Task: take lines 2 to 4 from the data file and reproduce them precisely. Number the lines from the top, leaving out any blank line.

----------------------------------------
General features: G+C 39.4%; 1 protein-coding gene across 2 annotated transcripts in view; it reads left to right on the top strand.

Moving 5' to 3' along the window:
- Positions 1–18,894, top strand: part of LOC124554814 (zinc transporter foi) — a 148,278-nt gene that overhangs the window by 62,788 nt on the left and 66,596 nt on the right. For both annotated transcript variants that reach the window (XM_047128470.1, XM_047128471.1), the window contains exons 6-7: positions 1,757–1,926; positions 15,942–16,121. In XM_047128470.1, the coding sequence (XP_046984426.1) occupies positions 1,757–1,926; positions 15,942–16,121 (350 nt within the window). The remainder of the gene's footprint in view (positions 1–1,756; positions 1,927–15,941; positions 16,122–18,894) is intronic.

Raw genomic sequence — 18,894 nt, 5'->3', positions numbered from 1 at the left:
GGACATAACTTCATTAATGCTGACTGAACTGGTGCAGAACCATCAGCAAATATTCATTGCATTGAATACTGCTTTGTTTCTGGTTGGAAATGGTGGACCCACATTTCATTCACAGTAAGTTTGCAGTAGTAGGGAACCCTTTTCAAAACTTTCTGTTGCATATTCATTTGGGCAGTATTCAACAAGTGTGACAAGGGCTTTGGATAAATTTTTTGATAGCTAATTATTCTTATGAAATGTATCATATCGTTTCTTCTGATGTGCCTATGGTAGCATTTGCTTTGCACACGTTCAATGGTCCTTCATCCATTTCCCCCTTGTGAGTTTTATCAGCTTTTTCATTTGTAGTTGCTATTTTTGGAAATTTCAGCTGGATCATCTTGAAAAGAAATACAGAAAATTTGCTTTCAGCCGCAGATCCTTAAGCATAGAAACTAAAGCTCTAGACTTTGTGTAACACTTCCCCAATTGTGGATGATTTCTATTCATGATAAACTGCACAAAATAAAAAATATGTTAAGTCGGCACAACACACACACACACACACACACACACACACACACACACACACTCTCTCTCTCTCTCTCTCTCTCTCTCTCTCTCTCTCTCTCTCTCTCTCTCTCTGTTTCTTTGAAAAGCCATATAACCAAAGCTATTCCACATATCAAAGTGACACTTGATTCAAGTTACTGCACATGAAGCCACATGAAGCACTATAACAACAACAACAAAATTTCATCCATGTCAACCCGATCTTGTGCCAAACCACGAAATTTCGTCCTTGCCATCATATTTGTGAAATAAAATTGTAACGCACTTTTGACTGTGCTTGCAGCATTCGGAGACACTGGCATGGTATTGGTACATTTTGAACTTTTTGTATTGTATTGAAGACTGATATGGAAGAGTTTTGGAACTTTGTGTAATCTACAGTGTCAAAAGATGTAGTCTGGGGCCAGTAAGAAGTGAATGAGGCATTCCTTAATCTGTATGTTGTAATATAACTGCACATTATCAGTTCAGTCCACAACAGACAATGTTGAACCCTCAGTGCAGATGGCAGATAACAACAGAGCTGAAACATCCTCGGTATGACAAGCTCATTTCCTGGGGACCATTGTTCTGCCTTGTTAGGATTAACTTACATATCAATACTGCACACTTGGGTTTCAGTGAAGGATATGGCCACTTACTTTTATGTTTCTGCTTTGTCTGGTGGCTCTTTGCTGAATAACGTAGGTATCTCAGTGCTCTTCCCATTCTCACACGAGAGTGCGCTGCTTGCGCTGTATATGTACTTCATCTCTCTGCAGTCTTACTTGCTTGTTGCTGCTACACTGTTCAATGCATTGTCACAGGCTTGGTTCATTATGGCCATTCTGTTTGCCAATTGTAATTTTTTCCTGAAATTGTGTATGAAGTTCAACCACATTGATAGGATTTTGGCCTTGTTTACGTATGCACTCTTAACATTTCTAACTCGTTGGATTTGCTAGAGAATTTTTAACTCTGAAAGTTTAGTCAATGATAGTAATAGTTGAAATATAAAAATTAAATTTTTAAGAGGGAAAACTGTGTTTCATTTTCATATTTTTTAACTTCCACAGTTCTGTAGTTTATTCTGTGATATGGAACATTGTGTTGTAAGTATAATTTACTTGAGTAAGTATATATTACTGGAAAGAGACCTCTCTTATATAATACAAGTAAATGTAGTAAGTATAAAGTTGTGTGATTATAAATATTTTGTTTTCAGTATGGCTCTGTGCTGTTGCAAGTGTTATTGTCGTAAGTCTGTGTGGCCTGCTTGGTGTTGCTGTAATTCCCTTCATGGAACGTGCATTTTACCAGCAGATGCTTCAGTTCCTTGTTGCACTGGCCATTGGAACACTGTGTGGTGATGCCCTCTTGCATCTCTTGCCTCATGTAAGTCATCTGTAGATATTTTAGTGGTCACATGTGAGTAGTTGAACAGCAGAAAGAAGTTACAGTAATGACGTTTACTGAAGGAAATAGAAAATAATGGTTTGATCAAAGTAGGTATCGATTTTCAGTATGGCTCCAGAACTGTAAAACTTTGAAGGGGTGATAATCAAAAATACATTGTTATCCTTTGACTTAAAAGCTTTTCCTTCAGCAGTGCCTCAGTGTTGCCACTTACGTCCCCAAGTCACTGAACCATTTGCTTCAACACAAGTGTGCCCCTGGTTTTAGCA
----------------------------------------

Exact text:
Moving 5' to 3' along the window:
- Positions 1–18,894, top strand: part of LOC124554814 (zinc transporter foi) — a 148,278-nt gene that overhangs the window by 62,788 nt on the left and 66,596 nt on the right. For both annotated transcript variants that reach the window (XM_047128470.1, XM_047128471.1), the window contains exons 6-7: positions 1,757–1,926; positions 15,942–16,121. In XM_047128470.1, the coding sequence (XP_046984426.1) occupies positions 1,757–1,926; positions 15,942–16,121 (350 nt within the window). The remainder of the gene's footprint in view (positions 1–1,756; positions 1,927–15,941; positions 16,122–18,894) is intronic.

Raw genomic sequence — 18,894 nt, 5'->3', positions numbered from 1 at the left: